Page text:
New Crime Bill Would Extend Statute of Limitations for Some Chicago Crimes

Legislation introduced by Illinois State Senator Michael Hastings (D-Tinley Park) would extend the statute of limitations for armed robbery, home invasion, kidnapping or aggravated kidnapping if these crimes were committed during the course of a sex crime.4976873174_f2255ed1d1

Illinois Statute of Limitations

Statutes of limitation are imposed to encourage people to come forward and report crimes close to the time they allegedly occurred. Waiting years to report a crime has serious ramifications, as illustrated by the recent spate of accusations against comedian and television star Bill Cosby – any physical evidence that may have existed at the time to corroborate (or not corroborate, depending on the circumstances) is long gone, turning the case into nothing more than spew of he said/she said accusations that do nothing to promote justice, and everything to destroy the reputation of the accused and the accuser (depending on whose side of the story is believed).

Statutes of limitation place time limits on how long the prosecution to file charges. The statute of limitations begins to run on the date the crime was allegedly committed. If the prosecutor fails to file charges against the accused before the statute of limitation expires, charges can never be brought, even if the very next day the accused admits to having committed the crime.

Statutes of limitation vary depending on the crime. In Illinois, the statute of limitation for sexual assault is 10 years, provided the victim reported the crime to the police within three years of when it happened. The statute of limitations for armed robbery, home invasion, aggravated kidnapping and kidnapping are three years.

But if passed the new law, which the Senate unanimously approved last week, would extend the statute of limitations for these crimes to 10 years, if they were committed during the course of a criminal sexual assault, aggravated criminal sexual assault or aggravated criminal sexual abuse. The goal is for consistency in the prosecution of sexual assault crimes. Under current law, the possibility exists for a person to break into a home, sexually assault the victim, and later be arrested and convicted of sexual assault but not home invasion, based solely on when the attacker was arrested.

But the legislation raises questions about whether, in order to have the extended statute of limitations apply, the victim must report the armed robbery, home invasion or kidnapping within three years, or whether she must only report the sexual assault, and can tack on the additional crime later. Under the first scenario, she would report to the police within three years of the alleged rape that she was attacked during a home invasion, thus granting the 10 year statute of limitations for both crimes.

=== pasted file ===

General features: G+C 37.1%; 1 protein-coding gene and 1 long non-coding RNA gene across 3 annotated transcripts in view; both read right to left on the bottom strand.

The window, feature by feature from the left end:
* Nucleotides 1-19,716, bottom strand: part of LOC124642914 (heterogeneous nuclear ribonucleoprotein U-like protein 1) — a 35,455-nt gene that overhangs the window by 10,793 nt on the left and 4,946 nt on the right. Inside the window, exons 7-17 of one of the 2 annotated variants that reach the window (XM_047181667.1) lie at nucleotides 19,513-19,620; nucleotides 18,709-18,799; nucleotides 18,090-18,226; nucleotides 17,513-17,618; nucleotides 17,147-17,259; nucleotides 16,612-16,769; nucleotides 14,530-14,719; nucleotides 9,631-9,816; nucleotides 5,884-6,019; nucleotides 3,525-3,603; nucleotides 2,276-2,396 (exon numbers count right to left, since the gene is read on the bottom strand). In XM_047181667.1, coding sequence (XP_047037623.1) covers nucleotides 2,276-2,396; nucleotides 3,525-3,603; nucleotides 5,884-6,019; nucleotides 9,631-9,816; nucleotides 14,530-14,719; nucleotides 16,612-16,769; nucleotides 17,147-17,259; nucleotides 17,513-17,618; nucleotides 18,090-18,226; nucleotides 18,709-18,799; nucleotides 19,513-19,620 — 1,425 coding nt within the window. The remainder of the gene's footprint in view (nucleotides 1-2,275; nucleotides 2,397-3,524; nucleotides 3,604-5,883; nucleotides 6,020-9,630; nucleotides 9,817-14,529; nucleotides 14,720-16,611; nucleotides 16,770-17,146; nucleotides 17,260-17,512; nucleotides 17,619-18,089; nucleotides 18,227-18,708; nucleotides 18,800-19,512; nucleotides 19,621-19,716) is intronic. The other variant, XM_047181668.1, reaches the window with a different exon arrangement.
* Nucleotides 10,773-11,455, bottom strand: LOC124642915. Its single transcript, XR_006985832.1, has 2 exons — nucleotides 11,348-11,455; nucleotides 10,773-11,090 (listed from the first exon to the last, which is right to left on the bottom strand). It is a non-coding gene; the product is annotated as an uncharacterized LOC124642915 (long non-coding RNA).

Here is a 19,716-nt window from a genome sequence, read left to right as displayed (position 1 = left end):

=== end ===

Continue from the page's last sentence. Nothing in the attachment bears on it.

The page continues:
Under the latter scenario, the victim reports the rape within three years. Four years after the rape, she reports to police that the rape occurred during the course of a kidnapping which she did not mention earlier, because she was taken from a known drug dealer’s house, and she did not want it to get back to her family or employer that she had a drug problem. Will the fact that she reported the rape within three years allow the additional charge of kidnapping to be brought against her accuser, even though the three year statute of limitations that normally applies to kidnapping has expired, or must she have reported them both within the three year statute of limitation period? This is hopefully a question that the state House will take up during their deliberations as to whether or not to pass the law.

Chicago Sex Crimes Attorney

If you have been arrested or charged with a sex crime, contact Chicago sex crimes attorney David L. Freidberg. For almost 20 years David L. Freidberg has used his experience and knowledge to successfully defend residents of Chicago and the surrounding suburbs against all sex crimes charges. As a criminal defendant you have certain rights, including the right for charges to be filed against you within a certain time period. David L. Freidberg can help you enforce your rights. With offices in Chicago, Skokie and DuPage County, somebody is available to speak with you 24/7. Pick up the phone today and call 312-560-7100.

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